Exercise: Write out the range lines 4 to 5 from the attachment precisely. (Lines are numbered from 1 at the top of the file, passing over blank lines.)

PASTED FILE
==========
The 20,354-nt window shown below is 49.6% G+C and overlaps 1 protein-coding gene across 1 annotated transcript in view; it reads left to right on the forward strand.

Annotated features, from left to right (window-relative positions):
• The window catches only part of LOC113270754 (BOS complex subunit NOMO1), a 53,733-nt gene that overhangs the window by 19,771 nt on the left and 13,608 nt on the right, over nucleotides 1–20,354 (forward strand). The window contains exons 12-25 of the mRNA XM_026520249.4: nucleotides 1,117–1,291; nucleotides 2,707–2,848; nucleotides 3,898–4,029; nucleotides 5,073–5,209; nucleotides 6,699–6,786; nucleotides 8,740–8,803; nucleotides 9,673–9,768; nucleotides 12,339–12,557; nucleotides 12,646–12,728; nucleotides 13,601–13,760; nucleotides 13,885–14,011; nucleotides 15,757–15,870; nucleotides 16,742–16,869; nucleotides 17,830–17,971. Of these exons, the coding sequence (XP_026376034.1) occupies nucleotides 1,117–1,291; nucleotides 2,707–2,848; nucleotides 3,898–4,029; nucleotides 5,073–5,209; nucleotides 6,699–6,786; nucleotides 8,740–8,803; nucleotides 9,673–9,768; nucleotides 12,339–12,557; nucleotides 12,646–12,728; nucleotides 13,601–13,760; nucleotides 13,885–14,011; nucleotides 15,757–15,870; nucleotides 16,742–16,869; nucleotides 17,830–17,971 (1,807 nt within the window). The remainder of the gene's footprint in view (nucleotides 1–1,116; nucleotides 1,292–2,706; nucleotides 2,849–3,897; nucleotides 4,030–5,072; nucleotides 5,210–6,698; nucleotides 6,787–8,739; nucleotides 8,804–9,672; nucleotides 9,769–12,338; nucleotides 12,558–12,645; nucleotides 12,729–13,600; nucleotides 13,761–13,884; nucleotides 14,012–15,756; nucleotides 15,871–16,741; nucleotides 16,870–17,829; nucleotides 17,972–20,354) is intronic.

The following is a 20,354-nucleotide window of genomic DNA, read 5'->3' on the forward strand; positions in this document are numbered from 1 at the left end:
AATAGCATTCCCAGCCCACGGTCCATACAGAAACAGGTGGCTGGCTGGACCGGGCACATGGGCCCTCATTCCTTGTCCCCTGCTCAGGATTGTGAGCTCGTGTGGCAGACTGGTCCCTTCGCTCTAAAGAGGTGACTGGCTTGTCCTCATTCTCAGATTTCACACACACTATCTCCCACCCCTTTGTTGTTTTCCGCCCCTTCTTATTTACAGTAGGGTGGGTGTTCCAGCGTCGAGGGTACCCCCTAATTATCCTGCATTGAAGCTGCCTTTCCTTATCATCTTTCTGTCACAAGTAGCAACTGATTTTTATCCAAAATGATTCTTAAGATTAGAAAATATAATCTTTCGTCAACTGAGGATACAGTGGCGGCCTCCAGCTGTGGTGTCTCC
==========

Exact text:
The following is a 20,354-nucleotide window of genomic DNA, read 5'->3' on the forward strand; positions in this document are numbered from 1 at the left end:
AATAGCATTCCCAGCCCACGGTCCATACAGAAACAGGTGGCTGGCTGGACCGGGCACATGGGCCCTCATTCCTTGTCCCCTGCTCAGGATTGTGAGCTCGTGTGGCAGACTGGTCCCTTCGCTCTAAAGAGGTGACTGGCTTGTCCTCATTCTCAGATTTCACACACACTATCTCCCACCCCTTTGTTGTTTTCCGCCCCTTCTTATTTACAGTAGGGTGGGTGTTCCAGCGTCGAGGGTACCCCCTAATTATCCTGCATTGAAGCTGCCTTTCCTTATCATCTTTCTGTCACAAGTAGCAACTGATTTTTATCCAAAATGATTCTTAAGATTAGAAAATATAATCTTTCGTCAACTGAGGATACAGTGGCGGCCTCCAGCTGTGGTGTCTCC